The lentil is an annual, herbaceous, self-pollinated diploid (2n = 14) grain legume with a haploid genome size of 4.3 Gb. Lentils are an important source of dietary protein, fiber, and various minerals such as iron and zinc. Consumed as staple food in developing countries and as vegetarian dishes elsewhere, lentil grains are considered a very healthy food. Lentils are the third most important cool-season grain legume after chickpea and pea. They are grown worldwide in three primary macro-environmental zones: fall-sown Mediterranean, such asTurkey, Spain, Italy and South Eastern Australia, post-rainy season, sub-tropical Savannah, such as South Asia, and spring-sown northern temperate, such as Canada and USA). Lentil production in 2018 was 6.3M t in a 6.1M ha area across more than 50 countries, with Canada as the largest producer (2.1M t), followed by India (1.6M t).
In Europe lentil is grown on about 241,929 ha with a total annual production of 275,565 t and an average yield of 11,390 hg/ha. Legumes are important components of farming systems, providing environmental and ecological benefits through crop rotation and decreased artificial nitrogen use by forming symbiotic relationships with nitrogen-fixing bacteria. Because of these associations, lentils, like other legume crops, play a role in sustainable organic farming systems, reducing the use of fertilisers, enhancing the productivity of non-legume crops, and decreasing the ecological impact of agriculture.
Key facts about the crop
Lentil is one of the oldest domesticated grain legumes. The archaeological records place lentil domestication from its wild progenitor Lens culinaris spp. orientalis in Syria and Turkey at approximately 8,500 BC. The expansion of lentils to the west took place around 6,000 BC, arriving first in Greece and southern Bulgaria, then moving through Hungary, Czech Republic and Switzerland to Germany. At the same time, the crop reached Ethiopia to the south. Eastwards, the crop reached Georgia between 5,000-4,000 BC, then India and Pakistan about 2,000 BC. In North America lentil is a relatively new crop, first introduced into northwest USA in the 1930s and in North America in the late 1960s.
Current lentil cultivars have a narrow genetic base and are challenged with many biotic and abiotic stresses. Diversity of germplasm stored in genebanks is a vital source for discovering useful genes which serve as a resource for lentil breeding programmes. There are currently over 58,000 lentil accessions held in various genebanks worldwide. The actual utilisation of lentil germplasm is limited in comparison to the availability of materials and the potential impact of their use.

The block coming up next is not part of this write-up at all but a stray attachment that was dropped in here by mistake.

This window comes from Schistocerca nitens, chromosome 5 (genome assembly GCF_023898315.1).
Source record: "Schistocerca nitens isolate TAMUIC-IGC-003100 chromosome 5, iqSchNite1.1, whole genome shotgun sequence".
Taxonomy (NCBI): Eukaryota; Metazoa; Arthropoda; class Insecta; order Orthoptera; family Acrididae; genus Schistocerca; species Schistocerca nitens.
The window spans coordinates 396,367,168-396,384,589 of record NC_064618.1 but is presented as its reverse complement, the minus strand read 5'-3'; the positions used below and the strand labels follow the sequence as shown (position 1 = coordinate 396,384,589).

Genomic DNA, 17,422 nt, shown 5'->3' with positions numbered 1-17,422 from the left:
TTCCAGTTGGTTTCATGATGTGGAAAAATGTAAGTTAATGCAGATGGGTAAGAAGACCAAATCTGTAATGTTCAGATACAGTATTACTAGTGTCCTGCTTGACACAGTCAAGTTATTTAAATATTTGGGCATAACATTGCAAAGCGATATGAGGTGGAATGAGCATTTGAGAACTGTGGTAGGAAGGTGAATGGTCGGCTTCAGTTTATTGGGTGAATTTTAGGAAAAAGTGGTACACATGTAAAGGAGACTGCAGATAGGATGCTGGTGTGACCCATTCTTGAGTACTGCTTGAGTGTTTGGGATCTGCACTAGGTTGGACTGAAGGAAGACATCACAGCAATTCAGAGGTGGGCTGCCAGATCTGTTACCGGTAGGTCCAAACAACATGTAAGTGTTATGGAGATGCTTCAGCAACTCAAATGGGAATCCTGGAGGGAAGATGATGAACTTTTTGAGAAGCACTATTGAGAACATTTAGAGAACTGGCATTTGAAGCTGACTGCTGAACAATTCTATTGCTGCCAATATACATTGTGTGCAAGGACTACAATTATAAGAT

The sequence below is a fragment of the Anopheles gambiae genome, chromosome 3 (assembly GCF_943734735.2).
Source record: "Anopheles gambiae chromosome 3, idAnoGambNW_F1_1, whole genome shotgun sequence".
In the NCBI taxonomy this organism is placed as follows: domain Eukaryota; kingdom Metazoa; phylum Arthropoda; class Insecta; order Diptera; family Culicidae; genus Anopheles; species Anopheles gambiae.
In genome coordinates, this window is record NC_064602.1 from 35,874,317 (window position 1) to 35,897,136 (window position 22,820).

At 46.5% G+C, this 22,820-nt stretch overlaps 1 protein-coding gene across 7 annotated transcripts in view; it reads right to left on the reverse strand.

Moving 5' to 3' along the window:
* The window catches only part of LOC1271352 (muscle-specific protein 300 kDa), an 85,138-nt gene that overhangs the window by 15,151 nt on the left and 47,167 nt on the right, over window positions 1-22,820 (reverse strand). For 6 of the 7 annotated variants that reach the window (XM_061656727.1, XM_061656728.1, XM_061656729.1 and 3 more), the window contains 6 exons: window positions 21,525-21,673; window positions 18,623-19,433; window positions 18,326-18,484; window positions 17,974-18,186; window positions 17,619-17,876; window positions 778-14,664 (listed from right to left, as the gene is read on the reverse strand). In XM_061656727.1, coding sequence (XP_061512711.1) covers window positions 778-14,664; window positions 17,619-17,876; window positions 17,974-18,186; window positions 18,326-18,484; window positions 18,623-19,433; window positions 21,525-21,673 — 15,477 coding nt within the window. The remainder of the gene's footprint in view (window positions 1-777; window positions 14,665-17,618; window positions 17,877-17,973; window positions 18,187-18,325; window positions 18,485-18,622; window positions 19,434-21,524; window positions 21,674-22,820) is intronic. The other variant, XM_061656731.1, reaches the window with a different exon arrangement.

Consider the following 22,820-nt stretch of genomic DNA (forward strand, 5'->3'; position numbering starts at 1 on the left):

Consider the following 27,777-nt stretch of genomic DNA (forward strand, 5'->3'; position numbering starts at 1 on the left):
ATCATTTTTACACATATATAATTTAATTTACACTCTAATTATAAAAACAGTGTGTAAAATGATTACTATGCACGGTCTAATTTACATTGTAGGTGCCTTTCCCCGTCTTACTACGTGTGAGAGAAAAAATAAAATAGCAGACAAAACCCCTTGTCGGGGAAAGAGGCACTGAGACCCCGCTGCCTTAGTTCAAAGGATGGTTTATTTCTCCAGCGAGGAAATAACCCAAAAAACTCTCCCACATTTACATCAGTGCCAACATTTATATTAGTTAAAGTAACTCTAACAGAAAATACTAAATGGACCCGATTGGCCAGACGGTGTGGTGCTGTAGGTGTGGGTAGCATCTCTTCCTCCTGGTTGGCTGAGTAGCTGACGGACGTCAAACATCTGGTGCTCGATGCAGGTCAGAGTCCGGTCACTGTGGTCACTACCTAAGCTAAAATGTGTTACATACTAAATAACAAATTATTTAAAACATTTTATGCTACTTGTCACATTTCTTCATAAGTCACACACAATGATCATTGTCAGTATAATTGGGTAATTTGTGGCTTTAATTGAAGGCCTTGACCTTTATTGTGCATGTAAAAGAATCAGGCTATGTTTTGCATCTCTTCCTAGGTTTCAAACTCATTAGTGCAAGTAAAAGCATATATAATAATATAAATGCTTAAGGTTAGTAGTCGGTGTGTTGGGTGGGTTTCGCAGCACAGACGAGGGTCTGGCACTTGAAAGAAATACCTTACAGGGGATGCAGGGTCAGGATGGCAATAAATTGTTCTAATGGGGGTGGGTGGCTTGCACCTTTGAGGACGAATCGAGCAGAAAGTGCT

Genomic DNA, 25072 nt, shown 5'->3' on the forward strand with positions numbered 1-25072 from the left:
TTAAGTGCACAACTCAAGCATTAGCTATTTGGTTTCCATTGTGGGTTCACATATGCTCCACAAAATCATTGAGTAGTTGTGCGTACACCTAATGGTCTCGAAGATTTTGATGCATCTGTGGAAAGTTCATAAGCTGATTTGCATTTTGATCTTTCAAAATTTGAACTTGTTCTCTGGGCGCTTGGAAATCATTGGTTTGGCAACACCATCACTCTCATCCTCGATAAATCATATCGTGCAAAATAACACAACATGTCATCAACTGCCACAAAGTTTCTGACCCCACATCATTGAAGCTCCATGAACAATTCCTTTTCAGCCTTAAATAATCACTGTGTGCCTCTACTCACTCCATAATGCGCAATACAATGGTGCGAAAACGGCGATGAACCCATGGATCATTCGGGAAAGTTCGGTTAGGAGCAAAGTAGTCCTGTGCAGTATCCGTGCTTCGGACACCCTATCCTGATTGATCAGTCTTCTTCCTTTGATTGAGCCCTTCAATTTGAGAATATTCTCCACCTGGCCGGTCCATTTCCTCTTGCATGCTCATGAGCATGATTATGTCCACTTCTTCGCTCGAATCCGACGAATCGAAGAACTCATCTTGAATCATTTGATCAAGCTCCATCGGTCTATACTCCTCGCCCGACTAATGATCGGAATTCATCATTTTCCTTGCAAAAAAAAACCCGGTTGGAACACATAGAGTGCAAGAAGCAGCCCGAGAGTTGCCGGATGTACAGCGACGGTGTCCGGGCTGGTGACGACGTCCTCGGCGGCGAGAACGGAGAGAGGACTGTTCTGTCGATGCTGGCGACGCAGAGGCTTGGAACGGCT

Why we are working on this crop in INCREASE
Lentils are crucial for key agriculture-related societal challenges, such as agrobiodiversity conservation, sustainable agriculture, food security and human health. Large genome size, narrow genetic base, lack of candidate genes, low density linkage map, and the difficulty in identifying beneficial alleles are the main limiting factors in genomics enabled improvement in lentil. There is still a knowledge gap and a big potential to exploit genomic information and genetic diversity in lentils to increase productivity, face agricultural challenges, and select relevant material for crop improvement. This is particularly valuable to broaden diversity in cultivated lentils, where domestication led to a reduction of genetic variation.
Our goal in INCREASE is to improve the sustainable use of plant genetic resources in food and agriculture by enhancing, in lentils, the genotypic and phenotypic characterisation of genetic resources and by developing efficient and effective conservation tools and methods to promote agrobiodiversity and its use. This will be achieved by the INCREASE intelligent collection approach that aims to provide tiers of characterisation to increasingly large pools of lentil germplasm.
Curiosity about the crop
- In Italy, lentils are served on New Year's Eve after midnight. The lentils, with their coinlike shape, were traditionally believed to bring luck, fortune and prosperity in the coming new year. It is said that the more lentils you eat, the richer you will become, and the better your wealth, fortune, and happiness will be in the following year.
- The Greek playwright Aristophanes called lentil soup the “sweetest of delicacies.”
- In India, the lentil is known as dal or daal.
- For many centuries, lentils were considered to be “the poor man’s meat.” In Catholic countries, those who couldn’t afford fish would eat lentils during Lent instead.
- In the 18th century, King Louis XV’s wife, Marie Leszczynska, made lentils fashionable among royalty and they were nicknamed “the queen’s lentils.”